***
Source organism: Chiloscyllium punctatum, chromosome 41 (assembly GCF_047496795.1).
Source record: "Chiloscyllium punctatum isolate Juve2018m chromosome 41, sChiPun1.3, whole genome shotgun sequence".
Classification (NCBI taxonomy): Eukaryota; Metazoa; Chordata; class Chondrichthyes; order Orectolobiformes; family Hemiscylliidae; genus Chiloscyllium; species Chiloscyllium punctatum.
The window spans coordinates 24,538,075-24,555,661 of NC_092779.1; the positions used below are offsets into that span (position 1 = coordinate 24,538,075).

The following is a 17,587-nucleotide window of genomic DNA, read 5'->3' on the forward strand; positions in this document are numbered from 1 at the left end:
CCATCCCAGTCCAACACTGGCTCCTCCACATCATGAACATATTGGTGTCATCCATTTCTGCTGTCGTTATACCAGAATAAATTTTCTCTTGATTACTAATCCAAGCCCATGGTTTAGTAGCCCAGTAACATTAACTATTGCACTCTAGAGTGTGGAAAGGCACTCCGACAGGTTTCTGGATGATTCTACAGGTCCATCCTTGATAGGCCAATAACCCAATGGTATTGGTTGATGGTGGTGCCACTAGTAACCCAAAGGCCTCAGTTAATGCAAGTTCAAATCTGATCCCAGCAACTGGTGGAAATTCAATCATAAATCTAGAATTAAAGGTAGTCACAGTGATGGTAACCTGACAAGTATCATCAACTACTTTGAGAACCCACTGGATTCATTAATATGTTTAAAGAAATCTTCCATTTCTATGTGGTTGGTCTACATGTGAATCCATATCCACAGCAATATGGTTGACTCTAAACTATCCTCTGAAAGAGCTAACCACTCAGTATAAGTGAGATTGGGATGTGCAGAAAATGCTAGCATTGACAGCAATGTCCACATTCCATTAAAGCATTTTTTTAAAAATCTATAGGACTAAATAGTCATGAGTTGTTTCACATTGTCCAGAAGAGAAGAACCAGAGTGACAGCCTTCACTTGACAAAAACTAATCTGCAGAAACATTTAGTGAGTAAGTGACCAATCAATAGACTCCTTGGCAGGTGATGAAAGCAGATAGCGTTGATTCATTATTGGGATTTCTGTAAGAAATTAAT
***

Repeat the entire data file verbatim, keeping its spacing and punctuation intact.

Source organism: Chiloscyllium punctatum, chromosome 41 (assembly GCF_047496795.1).
Source record: "Chiloscyllium punctatum isolate Juve2018m chromosome 41, sChiPun1.3, whole genome shotgun sequence".
Classification (NCBI taxonomy): Eukaryota; Metazoa; Chordata; class Chondrichthyes; order Orectolobiformes; family Hemiscylliidae; genus Chiloscyllium; species Chiloscyllium punctatum.
The window spans coordinates 24,538,075-24,555,661 of NC_092779.1; the positions used below are offsets into that span (position 1 = coordinate 24,538,075).

The following is a 17,587-nucleotide window of genomic DNA, read 5'->3' on the forward strand; positions in this document are numbered from 1 at the left end:
CCATCCCAGTCCAACACTGGCTCCTCCACATCATGAACATATTGGTGTCATCCATTTCTGCTGTCGTTATACCAGAATAAATTTTCTCTTGATTACTAATCCAAGCCCATGGTTTAGTAGCCCAGTAACATTAACTATTGCACTCTAGAGTGTGGAAAGGCACTCCGACAGGTTTCTGGATGATTCTACAGGTCCATCCTTGATAGGCCAATAACCCAATGGTATTGGTTGATGGTGGTGCCACTAGTAACCCAAAGGCCTCAGTTAATGCAAGTTCAAATCTGATCCCAGCAACTGGTGGAAATTCAATCATAAATCTAGAATTAAAGGTAGTCACAGTGATGGTAACCTGACAAGTATCATCAACTACTTTGAGAACCCACTGGATTCATTAATATGTTTAAAGAAATCTTCCATTTCTATGTGGTTGGTCTACATGTGAATCCATATCCACAGCAATATGGTTGACTCTAAACTATCCTCTGAAAGAGCTAACCACTCAGTATAAGTGAGATTGGGATGTGCAGAAAATGCTAGCATTGACAGCAATGTCCACATTCCATTAAAGCATTTTTTTAAAAATCTATAGGACTAAATAGTCATGAGTTGTTTCACATTGTCCAGAAGAGAAGAACCAGAGTGACAGCCTTCACTTGACAAAAACTAATCTGCAGAAACATTTAGTGAGTAAGTGACCAATCAATAGACTCCTTGGCAGGTGATGAAAGCAGATAGCGTTGATTCATTATTGGGATTTCTGTAAGAAATTAAT